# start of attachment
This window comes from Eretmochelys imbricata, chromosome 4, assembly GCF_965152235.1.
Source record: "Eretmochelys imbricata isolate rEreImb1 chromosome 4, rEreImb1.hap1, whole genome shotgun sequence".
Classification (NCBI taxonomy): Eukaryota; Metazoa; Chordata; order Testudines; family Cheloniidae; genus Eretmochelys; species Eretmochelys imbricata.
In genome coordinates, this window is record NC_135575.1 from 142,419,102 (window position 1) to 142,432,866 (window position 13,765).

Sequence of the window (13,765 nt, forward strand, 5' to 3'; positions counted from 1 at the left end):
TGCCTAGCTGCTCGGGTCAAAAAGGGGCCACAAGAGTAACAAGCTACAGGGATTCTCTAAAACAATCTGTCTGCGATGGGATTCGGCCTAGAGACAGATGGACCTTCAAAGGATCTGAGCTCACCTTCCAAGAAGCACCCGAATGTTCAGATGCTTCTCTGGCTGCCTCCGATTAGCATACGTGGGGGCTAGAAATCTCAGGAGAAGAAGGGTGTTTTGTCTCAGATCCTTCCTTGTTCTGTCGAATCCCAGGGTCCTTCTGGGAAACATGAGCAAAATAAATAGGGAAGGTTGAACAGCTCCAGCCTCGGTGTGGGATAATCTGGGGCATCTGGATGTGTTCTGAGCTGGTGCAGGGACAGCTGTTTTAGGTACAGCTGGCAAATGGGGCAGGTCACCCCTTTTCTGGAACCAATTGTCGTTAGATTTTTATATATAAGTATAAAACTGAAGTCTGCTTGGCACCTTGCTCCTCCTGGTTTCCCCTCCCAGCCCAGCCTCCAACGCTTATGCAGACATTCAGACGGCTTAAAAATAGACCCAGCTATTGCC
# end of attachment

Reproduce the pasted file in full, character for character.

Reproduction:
This window comes from Eretmochelys imbricata, chromosome 4, assembly GCF_965152235.1.
Source record: "Eretmochelys imbricata isolate rEreImb1 chromosome 4, rEreImb1.hap1, whole genome shotgun sequence".
Classification (NCBI taxonomy): Eukaryota; Metazoa; Chordata; order Testudines; family Cheloniidae; genus Eretmochelys; species Eretmochelys imbricata.
In genome coordinates, this window is record NC_135575.1 from 142,419,102 (window position 1) to 142,432,866 (window position 13,765).

Sequence of the window (13,765 nt, forward strand, 5' to 3'; positions counted from 1 at the left end):
TGCCTAGCTGCTCGGGTCAAAAAGGGGCCACAAGAGTAACAAGCTACAGGGATTCTCTAAAACAATCTGTCTGCGATGGGATTCGGCCTAGAGACAGATGGACCTTCAAAGGATCTGAGCTCACCTTCCAAGAAGCACCCGAATGTTCAGATGCTTCTCTGGCTGCCTCCGATTAGCATACGTGGGGGCTAGAAATCTCAGGAGAAGAAGGGTGTTTTGTCTCAGATCCTTCCTTGTTCTGTCGAATCCCAGGGTCCTTCTGGGAAACATGAGCAAAATAAATAGGGAAGGTTGAACAGCTCCAGCCTCGGTGTGGGATAATCTGGGGCATCTGGATGTGTTCTGAGCTGGTGCAGGGACAGCTGTTTTAGGTACAGCTGGCAAATGGGGCAGGTCACCCCTTTTCTGGAACCAATTGTCGTTAGATTTTTATATATAAGTATAAAACTGAAGTCTGCTTGGCACCTTGCTCCTCCTGGTTTCCCCTCCCAGCCCAGCCTCCAACGCTTATGCAGACATTCAGACGGCTTAAAAATAGACCCAGCTATTGCC